Survey reveals how sleep deprivation ages your face — with AI-generated images

A woman with brown hair lies in bed with her hands over her face wondering why she can't sleep at night
(Image credit: Getty Images)

According to a new survey and AI-generated images, a good night's sleep could be the most powerful way to stay looking young and fresh. New research from Simba Sleep has revealed the close connection between how we look and how well we sleep at night, with a bad night potentially resulting in fine lines, dark circles and a dull complexion.

Simba Sleep surveyed 2,000 people aged 18 or older to discover how their sleep patterns played out on the face. This data was then fed to the Sleep Deprivation Avatar, an AI image-generator. Using the data, the Sleep Deprivation Avatar created lifelike images of people after a good night's sleep, and the same people after a bad night's sleep. And as you can imagine, the results weren’t pretty.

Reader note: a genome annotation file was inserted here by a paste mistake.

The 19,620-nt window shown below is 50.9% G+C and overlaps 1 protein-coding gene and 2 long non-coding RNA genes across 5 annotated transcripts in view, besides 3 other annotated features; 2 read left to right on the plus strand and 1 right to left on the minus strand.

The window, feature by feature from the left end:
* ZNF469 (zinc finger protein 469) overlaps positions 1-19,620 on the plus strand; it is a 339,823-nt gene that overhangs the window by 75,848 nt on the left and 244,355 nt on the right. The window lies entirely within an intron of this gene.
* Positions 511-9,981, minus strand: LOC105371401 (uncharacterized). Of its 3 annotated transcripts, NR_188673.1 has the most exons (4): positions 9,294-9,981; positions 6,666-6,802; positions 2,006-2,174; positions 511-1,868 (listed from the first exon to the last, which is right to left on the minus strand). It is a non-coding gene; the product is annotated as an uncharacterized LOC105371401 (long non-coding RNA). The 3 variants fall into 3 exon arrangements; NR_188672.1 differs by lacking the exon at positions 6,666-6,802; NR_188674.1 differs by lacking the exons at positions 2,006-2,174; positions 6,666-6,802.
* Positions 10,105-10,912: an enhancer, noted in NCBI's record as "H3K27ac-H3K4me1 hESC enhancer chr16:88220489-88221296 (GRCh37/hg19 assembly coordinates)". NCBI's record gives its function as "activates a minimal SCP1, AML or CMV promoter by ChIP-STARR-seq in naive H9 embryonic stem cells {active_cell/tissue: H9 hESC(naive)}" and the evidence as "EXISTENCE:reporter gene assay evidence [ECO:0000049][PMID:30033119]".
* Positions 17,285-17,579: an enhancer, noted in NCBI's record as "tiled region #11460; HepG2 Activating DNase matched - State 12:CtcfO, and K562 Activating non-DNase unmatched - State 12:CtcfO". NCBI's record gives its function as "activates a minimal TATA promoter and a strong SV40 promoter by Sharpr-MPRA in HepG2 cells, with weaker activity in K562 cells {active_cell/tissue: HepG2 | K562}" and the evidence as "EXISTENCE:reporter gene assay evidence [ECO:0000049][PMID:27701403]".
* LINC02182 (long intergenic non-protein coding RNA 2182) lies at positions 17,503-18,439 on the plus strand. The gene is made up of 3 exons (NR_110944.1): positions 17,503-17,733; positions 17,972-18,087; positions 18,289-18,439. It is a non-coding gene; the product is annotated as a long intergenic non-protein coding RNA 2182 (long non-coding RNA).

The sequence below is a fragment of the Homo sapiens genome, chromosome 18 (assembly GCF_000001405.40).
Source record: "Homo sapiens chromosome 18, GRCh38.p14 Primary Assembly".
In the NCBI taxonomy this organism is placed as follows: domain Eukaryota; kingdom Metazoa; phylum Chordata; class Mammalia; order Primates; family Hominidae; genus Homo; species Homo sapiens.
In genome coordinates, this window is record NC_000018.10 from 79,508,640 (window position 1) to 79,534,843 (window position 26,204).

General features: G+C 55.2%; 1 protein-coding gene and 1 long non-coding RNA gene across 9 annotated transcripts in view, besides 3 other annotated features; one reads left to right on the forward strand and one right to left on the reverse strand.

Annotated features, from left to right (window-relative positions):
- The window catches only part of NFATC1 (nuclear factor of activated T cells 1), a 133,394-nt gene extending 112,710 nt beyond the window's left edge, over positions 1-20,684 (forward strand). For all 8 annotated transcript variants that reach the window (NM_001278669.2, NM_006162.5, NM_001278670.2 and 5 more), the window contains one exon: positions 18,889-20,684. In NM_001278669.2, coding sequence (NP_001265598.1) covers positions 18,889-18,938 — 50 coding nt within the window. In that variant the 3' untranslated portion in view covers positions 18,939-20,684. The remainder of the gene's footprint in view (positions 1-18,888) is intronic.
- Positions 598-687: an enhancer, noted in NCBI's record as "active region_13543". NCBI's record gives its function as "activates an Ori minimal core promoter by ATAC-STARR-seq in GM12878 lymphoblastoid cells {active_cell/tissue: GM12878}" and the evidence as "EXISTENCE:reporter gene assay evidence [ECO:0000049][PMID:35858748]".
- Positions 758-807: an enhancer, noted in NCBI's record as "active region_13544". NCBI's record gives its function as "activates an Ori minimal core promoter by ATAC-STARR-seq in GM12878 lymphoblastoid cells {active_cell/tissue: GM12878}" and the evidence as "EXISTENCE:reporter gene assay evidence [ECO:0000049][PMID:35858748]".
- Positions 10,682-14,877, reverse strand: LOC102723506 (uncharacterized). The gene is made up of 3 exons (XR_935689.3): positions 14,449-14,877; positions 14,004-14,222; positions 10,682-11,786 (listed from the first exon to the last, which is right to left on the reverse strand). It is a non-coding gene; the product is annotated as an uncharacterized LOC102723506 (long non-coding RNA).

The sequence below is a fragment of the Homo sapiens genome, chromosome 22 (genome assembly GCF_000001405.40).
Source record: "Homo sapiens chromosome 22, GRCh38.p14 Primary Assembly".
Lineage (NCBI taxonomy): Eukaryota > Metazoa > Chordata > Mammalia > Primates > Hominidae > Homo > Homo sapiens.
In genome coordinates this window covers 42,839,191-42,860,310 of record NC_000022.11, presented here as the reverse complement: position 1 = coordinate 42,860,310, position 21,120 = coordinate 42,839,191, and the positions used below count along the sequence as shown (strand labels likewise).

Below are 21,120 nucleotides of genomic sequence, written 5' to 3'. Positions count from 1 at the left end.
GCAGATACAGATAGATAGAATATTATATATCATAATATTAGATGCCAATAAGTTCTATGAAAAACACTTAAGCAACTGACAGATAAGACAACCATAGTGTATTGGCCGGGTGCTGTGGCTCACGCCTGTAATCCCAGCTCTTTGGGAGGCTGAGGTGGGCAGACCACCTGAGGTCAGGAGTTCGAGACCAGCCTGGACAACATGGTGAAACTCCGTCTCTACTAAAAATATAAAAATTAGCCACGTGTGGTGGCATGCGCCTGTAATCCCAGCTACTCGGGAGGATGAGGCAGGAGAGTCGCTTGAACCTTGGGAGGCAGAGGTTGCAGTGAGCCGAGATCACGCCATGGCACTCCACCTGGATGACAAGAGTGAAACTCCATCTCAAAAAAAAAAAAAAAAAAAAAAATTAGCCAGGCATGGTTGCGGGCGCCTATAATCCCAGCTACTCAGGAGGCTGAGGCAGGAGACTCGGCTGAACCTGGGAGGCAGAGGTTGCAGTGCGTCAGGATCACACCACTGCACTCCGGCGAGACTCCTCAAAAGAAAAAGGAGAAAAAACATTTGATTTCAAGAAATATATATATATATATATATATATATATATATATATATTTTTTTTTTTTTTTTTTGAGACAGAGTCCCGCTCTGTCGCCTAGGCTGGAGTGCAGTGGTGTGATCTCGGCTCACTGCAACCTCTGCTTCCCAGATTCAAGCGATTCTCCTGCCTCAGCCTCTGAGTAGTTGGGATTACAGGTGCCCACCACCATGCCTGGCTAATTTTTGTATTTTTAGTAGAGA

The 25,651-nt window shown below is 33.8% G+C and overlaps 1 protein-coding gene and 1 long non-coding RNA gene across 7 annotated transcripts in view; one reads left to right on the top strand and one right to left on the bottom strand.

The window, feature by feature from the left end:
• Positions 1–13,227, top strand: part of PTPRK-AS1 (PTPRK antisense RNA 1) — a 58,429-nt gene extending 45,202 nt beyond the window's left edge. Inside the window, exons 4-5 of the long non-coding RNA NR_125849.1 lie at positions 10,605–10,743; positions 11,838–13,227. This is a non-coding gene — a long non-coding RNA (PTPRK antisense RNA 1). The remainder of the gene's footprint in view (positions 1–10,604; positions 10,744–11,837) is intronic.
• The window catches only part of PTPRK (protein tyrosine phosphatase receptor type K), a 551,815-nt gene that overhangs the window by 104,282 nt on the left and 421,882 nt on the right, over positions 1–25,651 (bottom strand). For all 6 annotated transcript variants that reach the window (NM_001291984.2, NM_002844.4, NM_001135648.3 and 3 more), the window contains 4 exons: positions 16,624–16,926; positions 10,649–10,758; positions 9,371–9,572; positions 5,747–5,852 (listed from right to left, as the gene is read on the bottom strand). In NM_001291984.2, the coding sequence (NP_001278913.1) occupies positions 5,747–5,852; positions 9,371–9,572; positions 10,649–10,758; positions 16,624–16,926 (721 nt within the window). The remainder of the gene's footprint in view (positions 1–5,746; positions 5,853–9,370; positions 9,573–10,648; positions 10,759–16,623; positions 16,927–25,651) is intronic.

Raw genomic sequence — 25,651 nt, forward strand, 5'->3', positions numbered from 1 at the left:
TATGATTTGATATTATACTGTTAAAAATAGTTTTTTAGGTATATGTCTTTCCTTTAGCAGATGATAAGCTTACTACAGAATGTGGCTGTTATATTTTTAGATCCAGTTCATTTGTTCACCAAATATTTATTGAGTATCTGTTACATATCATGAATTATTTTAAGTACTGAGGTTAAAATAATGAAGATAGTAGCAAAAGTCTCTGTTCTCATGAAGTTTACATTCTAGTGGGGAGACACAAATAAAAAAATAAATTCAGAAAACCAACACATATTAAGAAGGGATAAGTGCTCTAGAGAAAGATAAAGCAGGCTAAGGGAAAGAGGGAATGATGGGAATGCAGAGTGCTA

Across gender and age, participants reported up to 16 facial markers that revealed a lack of deep, restorative sleep. In better news, those surveyed also reported that getting an abundance of sleep showed the opposite effect, including a reduction of fine lines, fewer wrinkles and plumper, tighter skin.

So why is good sleep the best skincare routine around? “At night, your skin does important work like renewing and repairing itself, and making new cells, says Lisa Artis, Deputy CEO of Simba’s charity partner, The Sleep Charity. “Messing with this natural regenerative cycle means your body doesn't get sufficient time to repair your skin nightly.”

How a lack of sleep affects your face and skin

Dark circles, dry skin, fine lines, breakouts, dullness and puffy eyes were all reported as signs of a bad night's sleep during the new Simba survey. And these results weren't confined to any one group either – across all categories of adults, respondents noted a negative change in appearance when they hadn't slept well.